Karen Handel, the former secretary of state who later became a top executive at breast cancer nonprofit Susan G. Komen for the Cure, said she would run for Georgia’s open U.S. Senate seat.
“States, especially those with Republican governors, are doing a good job — they are balancing budgets with targeted spending cuts, creating jobs, and tackling tax reform,” she announced in a statement Friday only hours before GOP activists were set to huddle in north Georgia to elect a new state party chairman. “The biggest problems we face today are in Washington, and that’s where we so desperately need fresh thinking, bold solutions, and real leadership.”
She is the fourth Republican to launch a bid to replace retiring Sen. Saxby Chambliss, joining a field uniformly populated by men.
Handel’s announced rivals are all sitting U.S. congressmen who (mostly) have deep campaign pockets, but it is a fourth, possible opponent that may pose the greatest threat with fundraising and institutional support.
Earlier this week, businessman David Purdue launched an exploratory effort to test the waters for a possible Senate bid. He is the former chairman of discount retailer Dollar General, but more importantly the cousin of ex-Gov. Sonny Perdue, for whom Handel once served as deputy chief of staff.
Well-placed Republicans say Handel, in her early examination of the contest, originally believed she could jointly lean on the political and donor networks of the former governor and Rep. Tom Price, an ally who recently forswore a campaign of his own.
But that blueprint has already begun fraying even before its ink dried: on Tuesday, the governor forcefully endorsed his kin’s as-yet-unannounced campaign, and it is said much of his own political network has followed suit. (“I believe he is exactly what our state and nation needs,” he said.)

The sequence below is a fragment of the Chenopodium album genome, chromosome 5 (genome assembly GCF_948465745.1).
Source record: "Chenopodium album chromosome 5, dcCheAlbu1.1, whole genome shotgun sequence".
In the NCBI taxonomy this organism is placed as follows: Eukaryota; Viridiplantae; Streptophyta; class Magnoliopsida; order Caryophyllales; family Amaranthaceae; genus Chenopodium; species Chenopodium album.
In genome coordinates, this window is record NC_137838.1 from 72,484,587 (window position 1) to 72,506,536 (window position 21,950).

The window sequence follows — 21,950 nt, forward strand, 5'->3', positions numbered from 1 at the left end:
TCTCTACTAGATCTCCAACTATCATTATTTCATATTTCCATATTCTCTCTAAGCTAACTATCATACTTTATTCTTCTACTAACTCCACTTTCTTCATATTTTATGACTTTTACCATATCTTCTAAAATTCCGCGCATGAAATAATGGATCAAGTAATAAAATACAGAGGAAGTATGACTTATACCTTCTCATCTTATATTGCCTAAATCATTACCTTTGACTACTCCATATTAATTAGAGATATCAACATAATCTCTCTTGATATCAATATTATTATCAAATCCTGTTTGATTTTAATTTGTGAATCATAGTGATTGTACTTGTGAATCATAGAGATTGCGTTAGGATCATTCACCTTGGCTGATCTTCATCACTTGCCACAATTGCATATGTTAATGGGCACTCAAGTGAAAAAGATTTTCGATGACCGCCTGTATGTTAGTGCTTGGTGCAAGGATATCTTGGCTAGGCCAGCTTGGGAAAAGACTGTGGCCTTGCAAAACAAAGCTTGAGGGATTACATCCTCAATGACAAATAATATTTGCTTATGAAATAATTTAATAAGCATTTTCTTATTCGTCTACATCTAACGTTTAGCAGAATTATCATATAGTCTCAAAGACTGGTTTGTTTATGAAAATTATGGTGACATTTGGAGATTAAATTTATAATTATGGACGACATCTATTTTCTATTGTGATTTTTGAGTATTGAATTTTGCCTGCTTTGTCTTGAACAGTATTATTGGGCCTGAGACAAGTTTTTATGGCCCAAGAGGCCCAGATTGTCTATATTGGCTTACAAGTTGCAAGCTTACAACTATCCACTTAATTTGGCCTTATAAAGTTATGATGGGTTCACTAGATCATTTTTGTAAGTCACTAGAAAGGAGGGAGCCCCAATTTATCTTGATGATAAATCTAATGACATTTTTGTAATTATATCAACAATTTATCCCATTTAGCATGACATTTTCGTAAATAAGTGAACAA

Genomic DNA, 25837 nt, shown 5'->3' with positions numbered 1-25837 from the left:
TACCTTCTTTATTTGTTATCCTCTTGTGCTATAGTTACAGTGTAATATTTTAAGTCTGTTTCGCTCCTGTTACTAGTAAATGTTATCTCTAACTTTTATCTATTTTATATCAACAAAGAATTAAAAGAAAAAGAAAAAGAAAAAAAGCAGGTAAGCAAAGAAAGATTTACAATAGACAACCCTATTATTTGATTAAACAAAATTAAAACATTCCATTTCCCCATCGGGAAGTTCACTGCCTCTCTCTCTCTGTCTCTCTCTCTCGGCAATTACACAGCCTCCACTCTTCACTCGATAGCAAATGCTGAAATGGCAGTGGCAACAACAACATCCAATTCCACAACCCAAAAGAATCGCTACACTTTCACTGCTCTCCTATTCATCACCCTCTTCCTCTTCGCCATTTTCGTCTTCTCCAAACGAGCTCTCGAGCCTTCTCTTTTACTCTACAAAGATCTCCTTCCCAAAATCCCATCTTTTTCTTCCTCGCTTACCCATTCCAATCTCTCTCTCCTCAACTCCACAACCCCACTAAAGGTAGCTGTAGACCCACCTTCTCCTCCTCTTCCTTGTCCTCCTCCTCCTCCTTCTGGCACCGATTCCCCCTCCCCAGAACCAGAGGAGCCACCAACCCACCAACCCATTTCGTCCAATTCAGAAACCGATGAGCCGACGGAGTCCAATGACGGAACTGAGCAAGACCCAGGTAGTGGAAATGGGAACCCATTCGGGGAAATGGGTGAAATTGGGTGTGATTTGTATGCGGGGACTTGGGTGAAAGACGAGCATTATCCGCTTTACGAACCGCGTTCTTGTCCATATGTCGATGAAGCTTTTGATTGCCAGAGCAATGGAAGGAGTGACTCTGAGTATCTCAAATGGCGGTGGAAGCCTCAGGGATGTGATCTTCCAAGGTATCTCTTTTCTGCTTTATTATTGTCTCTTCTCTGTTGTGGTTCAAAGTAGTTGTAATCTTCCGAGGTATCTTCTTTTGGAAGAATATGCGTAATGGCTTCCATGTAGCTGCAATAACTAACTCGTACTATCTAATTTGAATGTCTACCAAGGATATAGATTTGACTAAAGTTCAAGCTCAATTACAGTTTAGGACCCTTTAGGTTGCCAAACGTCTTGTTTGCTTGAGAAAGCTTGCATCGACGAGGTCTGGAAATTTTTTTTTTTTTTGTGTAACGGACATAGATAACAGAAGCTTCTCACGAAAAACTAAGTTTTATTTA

Even without Perdue’s reinforcements, Handel allies insist she maintains an appreciable advantage over her rivals: she’s won statewide.
Her opponents, while subject to the whims of redistricting, have represented only slivers of the state, whereas Handel served statewide for three years as secretary of state.
She resigned her post in 2010 to focus exclusively on a bid for the governor’s mansion, which she narrowly lost in a primary runoff with the current occupant, Nathan Deal.
Deal, then a House lawmaker from north Georgia, was the consensus choice among the Republican establishment–the state’s entire GOP congressional delegation, save only for Price, ultimately endorsed him–but won the run-off by less than a half-percent.
In her announcement Friday, Handel said she’s prepared once more to take on the “status quo.”
“Georgians want a conservative senator with the courage to take on the status quo,” she said in a statement,” and to fight for them and our constitutional ideals, to be accountable to them — and not to Washington.”
- James Richardson